Brushes, while they are often overlooked in terms of the critical role they play in consumer, commercial and industrial markets, are used in thousands of industries and sectors. Brushes might operate behind the scenes, but they are an integral part of manufacturing and processing operations around the globe.
From the food we eat to the appliances we use and everything in between, brushes were a part of the process that helped those products get to market. They are used in processing machinery for a myriad of uses from polishing and sweeping to peeling, cushioning, transferring and more.
Industrial Brush Corporation (IBC) was created in 1947 and made brushes for cleaning vehicles and citrus fruit. However, its past goes back even further. The company founder had previously purchased Pioneer Brush in 1927, and that firm already had a history that dated to 1896. Pioneer Brush was purchased by Food Machinery Company (FMC) which saw the value of its brushes for use in the equipment used for food processing. FMC would return to buy IBC in the 1970s before selling it to three employees in 1985.
IBC is a reliable manufacturing partner that provides brushes for conveyor cleaning, wood processing, condenser tube cleaning, glass washing, egg cleaning, food and produce processing and so much more. Most equipment manufacturers for the fruit and vegetable processing industry use IBC brushes. In food processing, its brushes not only wash and dry but also peel produce.
When brushes are worn, trimming or wrapping with new material to true the surface can extend the brush life for minimal cost. If a customer does not yet need a replacement, brushes can also be repaired to be just like new. IBC’s services include retrimming, rewrapping, brush repair and replacement.
Sales professionals can help customers find the perfect brush for their requirements. The company’s engineers will design custom brushes to meet a specific need, and IBC will then manufacture a custom product and can replicate any brush on the market, even if the brush is not an IBC design. It will choose from a wide variety of materials to do what it takes to develop a brush that meets an industry-specific or customer-specific use.
“A lot of companies have something you can buy off the shelf. We don’t have anything that you can just come and buy off the shelf from us,” explained Greg Tripp, vice president. IBC produces a wide variety of brushes used in a highly diverse range of industries.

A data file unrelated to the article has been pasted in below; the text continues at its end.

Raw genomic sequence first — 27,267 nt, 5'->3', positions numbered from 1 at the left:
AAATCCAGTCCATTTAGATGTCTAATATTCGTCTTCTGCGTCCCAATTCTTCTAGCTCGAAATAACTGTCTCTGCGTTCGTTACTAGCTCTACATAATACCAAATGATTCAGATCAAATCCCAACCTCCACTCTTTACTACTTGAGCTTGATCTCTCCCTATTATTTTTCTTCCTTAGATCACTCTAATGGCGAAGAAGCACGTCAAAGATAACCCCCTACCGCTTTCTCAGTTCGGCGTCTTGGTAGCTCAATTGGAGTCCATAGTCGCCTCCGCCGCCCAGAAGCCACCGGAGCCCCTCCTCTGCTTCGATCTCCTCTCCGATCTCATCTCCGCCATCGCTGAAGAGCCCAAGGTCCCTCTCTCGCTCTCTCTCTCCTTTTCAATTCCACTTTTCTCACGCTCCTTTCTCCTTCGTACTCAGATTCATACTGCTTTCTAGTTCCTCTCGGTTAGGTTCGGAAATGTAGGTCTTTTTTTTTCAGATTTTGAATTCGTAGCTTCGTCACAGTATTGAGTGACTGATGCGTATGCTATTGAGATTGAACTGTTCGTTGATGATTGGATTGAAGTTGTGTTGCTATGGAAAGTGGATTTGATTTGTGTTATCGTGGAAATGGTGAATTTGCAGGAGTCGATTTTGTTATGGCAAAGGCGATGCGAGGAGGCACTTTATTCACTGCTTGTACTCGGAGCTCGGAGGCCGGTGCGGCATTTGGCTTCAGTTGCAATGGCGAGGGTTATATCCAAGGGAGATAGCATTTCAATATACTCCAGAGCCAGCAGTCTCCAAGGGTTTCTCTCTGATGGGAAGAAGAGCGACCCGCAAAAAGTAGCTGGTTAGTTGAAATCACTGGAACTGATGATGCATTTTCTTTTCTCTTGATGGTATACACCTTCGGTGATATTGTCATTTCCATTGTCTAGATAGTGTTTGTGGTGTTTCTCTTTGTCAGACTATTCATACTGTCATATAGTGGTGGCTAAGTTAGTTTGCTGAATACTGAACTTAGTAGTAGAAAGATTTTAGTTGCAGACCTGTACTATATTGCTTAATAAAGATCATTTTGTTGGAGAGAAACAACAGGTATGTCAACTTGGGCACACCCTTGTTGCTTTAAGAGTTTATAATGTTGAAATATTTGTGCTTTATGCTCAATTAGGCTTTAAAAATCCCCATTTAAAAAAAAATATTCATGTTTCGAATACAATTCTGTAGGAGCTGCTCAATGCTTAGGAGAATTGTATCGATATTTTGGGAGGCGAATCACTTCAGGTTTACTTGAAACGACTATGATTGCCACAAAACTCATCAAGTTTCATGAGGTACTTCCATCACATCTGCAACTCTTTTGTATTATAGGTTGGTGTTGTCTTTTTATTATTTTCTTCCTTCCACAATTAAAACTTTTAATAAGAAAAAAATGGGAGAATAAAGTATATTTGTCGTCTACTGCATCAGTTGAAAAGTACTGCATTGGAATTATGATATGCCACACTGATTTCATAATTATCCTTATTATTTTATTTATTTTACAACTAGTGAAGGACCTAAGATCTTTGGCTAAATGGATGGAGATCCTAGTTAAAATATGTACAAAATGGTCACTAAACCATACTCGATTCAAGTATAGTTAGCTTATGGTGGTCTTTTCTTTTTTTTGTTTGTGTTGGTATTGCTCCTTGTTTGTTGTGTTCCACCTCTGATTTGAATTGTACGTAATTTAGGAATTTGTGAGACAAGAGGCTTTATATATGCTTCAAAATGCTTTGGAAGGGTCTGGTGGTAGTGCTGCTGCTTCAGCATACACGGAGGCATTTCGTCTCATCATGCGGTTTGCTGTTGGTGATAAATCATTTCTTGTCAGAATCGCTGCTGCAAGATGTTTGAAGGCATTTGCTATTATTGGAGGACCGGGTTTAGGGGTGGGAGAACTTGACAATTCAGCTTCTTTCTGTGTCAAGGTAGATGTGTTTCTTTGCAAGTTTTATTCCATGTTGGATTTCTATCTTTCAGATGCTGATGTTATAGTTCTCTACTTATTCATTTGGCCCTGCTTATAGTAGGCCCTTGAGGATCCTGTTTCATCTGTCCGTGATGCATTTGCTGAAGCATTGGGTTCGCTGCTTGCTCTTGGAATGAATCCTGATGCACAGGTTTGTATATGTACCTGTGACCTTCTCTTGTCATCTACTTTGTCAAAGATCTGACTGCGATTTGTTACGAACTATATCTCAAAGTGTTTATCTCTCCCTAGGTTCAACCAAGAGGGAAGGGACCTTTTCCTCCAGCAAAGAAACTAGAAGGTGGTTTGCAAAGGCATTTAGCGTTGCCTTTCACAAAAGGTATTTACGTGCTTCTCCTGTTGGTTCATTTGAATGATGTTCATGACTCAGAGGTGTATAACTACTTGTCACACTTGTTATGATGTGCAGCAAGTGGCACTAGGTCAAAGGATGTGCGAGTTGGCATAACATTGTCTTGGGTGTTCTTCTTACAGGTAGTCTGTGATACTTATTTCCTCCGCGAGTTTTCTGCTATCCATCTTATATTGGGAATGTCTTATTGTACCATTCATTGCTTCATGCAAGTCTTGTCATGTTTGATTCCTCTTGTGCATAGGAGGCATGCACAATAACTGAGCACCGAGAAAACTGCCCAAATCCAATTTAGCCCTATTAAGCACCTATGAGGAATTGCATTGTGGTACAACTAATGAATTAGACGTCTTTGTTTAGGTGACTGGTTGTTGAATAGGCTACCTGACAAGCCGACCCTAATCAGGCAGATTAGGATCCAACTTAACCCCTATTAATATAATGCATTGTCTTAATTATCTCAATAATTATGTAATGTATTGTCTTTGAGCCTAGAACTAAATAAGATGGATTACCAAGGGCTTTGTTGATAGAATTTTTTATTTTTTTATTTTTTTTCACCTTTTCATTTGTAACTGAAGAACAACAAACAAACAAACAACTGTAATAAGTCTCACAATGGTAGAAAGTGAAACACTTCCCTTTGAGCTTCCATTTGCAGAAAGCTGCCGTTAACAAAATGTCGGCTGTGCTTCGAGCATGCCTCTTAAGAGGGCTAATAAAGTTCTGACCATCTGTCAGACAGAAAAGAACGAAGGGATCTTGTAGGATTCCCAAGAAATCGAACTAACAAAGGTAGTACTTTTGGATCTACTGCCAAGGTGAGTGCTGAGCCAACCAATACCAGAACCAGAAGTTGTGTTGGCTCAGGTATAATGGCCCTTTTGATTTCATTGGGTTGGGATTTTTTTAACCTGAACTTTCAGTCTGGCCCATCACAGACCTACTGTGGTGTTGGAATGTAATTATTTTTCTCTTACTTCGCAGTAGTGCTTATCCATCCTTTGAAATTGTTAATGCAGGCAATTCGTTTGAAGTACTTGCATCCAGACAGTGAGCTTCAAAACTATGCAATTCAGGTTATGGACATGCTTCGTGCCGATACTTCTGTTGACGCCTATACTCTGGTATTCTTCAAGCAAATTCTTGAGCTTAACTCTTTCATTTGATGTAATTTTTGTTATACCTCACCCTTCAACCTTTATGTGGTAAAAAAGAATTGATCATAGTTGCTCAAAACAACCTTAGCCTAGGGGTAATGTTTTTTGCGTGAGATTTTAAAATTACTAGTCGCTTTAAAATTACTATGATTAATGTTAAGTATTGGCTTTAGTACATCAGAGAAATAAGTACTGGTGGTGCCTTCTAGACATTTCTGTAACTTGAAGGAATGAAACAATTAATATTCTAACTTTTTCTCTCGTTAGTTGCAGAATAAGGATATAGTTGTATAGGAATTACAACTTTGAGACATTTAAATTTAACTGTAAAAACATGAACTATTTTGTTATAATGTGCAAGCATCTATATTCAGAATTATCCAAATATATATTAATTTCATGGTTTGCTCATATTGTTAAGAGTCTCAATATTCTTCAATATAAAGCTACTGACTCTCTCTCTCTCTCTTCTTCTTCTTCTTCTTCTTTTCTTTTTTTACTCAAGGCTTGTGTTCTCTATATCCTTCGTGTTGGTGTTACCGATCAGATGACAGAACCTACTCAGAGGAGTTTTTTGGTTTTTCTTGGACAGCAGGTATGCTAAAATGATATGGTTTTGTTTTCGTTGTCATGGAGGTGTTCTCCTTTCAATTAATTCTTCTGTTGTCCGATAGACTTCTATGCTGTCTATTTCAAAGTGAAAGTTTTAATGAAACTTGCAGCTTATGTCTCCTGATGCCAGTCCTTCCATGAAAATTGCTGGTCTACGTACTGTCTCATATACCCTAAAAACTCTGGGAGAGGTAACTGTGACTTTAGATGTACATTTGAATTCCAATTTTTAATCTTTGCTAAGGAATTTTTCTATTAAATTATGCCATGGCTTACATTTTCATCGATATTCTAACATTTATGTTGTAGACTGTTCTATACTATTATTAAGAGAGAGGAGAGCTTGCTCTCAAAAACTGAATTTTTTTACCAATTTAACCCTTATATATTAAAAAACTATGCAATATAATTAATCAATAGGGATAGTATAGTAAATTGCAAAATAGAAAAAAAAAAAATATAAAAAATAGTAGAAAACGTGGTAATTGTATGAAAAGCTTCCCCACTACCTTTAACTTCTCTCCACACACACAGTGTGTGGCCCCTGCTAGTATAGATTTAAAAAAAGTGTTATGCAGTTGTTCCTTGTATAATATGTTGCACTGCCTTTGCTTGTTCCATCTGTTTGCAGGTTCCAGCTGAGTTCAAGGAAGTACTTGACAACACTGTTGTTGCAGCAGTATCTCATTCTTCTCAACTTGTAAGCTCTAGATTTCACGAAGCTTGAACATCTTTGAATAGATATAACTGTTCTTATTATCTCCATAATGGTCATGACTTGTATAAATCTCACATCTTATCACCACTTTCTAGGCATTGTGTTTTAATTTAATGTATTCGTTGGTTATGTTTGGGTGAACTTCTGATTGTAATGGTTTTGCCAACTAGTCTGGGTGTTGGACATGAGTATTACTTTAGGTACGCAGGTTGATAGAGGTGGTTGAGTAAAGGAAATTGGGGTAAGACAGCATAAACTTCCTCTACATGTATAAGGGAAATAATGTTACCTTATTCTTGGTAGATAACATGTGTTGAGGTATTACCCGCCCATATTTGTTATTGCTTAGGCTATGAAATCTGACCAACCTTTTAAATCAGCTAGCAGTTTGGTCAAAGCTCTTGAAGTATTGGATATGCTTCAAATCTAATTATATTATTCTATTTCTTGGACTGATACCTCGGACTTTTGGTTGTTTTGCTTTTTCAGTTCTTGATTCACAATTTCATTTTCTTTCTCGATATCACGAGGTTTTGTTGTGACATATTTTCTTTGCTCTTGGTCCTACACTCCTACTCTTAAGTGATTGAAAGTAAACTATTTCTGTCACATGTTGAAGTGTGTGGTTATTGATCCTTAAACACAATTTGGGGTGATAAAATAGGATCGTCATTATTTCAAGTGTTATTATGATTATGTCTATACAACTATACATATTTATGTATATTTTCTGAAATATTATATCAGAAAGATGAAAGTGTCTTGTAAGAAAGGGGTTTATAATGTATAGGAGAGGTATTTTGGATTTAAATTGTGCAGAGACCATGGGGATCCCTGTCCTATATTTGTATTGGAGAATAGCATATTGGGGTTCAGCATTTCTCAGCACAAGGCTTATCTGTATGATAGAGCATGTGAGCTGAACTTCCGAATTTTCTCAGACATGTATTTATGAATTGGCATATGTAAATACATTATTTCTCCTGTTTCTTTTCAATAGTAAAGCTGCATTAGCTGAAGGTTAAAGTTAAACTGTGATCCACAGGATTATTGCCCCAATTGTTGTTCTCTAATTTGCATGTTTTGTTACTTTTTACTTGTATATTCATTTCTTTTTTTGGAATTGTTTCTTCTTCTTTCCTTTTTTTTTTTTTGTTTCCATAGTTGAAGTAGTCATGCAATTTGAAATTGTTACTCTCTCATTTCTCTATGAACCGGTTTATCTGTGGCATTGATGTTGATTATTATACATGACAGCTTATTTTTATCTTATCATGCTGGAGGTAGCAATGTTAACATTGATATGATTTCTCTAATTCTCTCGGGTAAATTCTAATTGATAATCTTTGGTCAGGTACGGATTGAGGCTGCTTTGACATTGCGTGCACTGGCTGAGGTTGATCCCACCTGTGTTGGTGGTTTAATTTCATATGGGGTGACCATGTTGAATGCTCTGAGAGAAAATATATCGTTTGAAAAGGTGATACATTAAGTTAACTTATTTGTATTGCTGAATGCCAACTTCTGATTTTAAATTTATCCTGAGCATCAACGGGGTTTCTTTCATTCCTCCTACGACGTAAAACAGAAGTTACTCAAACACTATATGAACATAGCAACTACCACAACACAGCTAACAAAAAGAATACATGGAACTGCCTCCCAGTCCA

“We’re a custom brush manufacturer, and we supply many different aspects of the brush business. Everything is custom. We manufacture for the customers’ request, and that’s been good for us. We can make one or one thousand of any product we design,” Greg Tripp said. All brushes are accurately produced using only premier quality materials.
IBC always strives to provide quality brush designs, exceptional service, and do all of that on time. “We are definitely very customer-driven as far as what they are looking for, but we’re able to stock a very large volume of raw materials and many different types of either synthetic fiber or bristles or natural fibers, many different sizes of steel tubing that might be used in the construction of different types of brushes,” said James Cottam, director of operations at IBC.
This inventory helps to decrease lead times for its customers. Where other brush companies operate with lead times of five to six weeks, IBC can shorten lead times to two to three weeks.
Quality assurance is always a priority to prevent product failures that could lead to downtime in its customers’ operation. Quality and safety are supervised at every stage of manufacturing, and products are carefully inspected before they are packaged and shipped.